Iowa DNR: "Zombie deer disease" found in eight Iowa counties

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Iowa (KWQC) - The Iowa Department of Natural Resources says chronic wasting disease, also known as "zombie deer disease," has been found in four new counties.

Officials with the DNR say the disease has been confirmed in wild deer from Woodbury, Winneshiek, Fayette and Decatur counties this year, bringing the total number of counties in Iowa where wild deer have tested positive to eight.

Animals with chronic wasting disease have a zombie-like stare and lose so much weight their rib cages are clearly visible.

"We will schedule meetings in these areas in the next few months to discuss chronic wasting disease, our response and the role hunters play in helping us to manage for this disease," said Tyler Harms, wildlife biologist with the Iowa DNR.

The disease is believed to spread via bodily fluids either by direct contact or through contaminated soil, food or water. It can be highly contagious within deer and elk populations and can spread quickly.

Officials say in the past, the DNR has set up a surveillance zone around where the positive deer was taken. It then works with hunters to increase the number of samples collected within the zone to get a better idea of the extent to which the disease is on the ground.

"Early detection is key," Harms said. "We want to increase the surveillance in close proximity to the positive deer to hopefully catch any other positives in the area. In these surveillance zones, we want to manage our deer herd toward the lower end of our population goal to help slow disease transmission."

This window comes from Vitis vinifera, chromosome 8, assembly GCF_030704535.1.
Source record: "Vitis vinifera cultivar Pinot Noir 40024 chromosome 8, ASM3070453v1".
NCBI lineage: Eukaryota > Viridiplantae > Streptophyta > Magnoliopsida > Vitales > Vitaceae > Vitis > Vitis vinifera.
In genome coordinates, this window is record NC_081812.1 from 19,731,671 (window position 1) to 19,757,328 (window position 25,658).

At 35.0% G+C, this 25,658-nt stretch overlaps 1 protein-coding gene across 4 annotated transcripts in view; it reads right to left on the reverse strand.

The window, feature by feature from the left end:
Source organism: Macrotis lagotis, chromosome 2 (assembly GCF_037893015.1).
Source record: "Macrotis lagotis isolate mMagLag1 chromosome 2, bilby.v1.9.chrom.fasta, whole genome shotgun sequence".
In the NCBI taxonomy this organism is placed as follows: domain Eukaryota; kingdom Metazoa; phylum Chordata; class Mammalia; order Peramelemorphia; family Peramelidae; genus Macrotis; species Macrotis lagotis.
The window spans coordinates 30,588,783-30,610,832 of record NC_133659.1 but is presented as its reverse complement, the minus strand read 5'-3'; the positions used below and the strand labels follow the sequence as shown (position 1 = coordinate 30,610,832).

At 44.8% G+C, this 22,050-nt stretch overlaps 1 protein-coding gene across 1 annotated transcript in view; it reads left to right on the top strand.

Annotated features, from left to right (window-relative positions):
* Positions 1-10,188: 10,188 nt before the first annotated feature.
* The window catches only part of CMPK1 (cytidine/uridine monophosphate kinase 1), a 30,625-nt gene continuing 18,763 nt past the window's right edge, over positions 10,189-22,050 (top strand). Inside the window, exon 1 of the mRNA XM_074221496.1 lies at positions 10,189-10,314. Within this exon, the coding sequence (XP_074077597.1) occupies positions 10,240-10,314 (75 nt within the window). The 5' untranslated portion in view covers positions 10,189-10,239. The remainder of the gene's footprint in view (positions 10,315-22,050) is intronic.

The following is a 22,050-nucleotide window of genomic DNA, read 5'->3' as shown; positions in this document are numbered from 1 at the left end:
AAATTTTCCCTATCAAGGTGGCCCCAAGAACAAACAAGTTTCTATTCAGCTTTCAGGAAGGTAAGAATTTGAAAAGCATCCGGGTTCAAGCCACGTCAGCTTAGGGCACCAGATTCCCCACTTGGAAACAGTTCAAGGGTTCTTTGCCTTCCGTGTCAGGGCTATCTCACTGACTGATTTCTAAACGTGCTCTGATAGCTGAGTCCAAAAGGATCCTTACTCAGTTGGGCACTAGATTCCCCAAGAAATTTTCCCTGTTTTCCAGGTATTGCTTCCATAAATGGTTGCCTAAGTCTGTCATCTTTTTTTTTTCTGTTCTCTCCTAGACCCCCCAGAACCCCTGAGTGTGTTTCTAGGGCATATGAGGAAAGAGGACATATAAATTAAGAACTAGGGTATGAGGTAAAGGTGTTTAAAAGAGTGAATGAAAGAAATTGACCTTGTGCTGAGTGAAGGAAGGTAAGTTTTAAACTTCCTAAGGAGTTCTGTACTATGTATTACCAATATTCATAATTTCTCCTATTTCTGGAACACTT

The Iowa DNR submitted nearly 7,000 deer tissue samples from hunter-harvested or road-killed deer for testing in the 2019-2020 season. Of those samples, 43 tested positive for chronic wasting disease.

Officials say while the number of positives this year jumps out, it's not out of the realm of what they would expect.

The DNR has contacted all hunters with a positive deer and offered to come collect the deer meat, hide and other animal parts provided the hunters with other options for disposal.

The Centers for Disease Control advises against consuming animals that have tested positive for disease.

Officials say hunters who harvest deer in counties known to have chronic wasting disease should bone out their deer and either leave the carcass on the land where it was harvested.

The Iowa DNR has been testing deer for chronic wasting disease since 2002.

The first positive case was in 2013 near Harpers Ferry in Allamakee County. To date, there have been 89 positive wild deer.